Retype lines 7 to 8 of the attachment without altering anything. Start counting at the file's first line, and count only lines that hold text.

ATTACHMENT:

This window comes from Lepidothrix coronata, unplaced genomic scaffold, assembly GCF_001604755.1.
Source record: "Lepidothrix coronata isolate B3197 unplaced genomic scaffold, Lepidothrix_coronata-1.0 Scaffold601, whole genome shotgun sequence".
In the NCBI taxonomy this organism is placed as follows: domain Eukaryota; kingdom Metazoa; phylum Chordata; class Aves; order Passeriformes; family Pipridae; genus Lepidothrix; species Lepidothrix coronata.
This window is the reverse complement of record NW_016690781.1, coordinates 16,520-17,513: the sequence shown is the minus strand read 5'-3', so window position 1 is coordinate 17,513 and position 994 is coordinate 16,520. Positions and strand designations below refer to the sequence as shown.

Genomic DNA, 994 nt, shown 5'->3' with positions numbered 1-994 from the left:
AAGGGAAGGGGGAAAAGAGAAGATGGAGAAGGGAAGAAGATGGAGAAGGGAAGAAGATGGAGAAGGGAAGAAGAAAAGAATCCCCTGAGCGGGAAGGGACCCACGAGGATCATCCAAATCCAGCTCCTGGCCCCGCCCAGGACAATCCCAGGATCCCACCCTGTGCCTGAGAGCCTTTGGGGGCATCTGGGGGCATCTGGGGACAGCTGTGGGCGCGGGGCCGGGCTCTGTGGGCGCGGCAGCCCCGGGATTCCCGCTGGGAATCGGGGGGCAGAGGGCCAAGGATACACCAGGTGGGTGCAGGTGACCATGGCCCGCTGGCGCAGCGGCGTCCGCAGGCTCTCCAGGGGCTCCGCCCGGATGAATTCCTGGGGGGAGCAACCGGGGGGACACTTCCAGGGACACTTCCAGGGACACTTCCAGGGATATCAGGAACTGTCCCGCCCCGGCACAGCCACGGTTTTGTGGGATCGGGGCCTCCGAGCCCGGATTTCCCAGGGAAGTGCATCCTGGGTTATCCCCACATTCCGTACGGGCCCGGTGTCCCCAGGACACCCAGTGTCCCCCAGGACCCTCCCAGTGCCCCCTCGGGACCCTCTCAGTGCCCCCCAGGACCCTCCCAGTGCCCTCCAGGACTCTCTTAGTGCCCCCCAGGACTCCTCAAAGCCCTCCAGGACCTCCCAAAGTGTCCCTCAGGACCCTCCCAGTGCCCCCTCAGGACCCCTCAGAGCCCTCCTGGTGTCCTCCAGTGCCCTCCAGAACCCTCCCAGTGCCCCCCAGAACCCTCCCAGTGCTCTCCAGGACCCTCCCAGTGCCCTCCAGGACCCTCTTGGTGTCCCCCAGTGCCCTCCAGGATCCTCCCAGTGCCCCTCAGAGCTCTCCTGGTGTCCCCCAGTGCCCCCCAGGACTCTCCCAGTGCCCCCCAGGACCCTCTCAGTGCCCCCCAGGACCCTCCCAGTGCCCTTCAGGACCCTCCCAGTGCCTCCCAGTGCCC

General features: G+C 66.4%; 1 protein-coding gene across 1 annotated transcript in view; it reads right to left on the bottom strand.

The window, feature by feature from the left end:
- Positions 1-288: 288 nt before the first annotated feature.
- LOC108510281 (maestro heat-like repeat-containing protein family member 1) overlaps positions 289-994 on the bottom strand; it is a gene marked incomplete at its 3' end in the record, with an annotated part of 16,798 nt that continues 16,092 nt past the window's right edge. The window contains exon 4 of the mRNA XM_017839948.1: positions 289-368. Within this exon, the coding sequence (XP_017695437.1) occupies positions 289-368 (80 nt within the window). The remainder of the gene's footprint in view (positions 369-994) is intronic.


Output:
General features: G+C 66.4%; 1 protein-coding gene across 1 annotated transcript in view; it reads right to left on the bottom strand.

The window, feature by feature from the left end: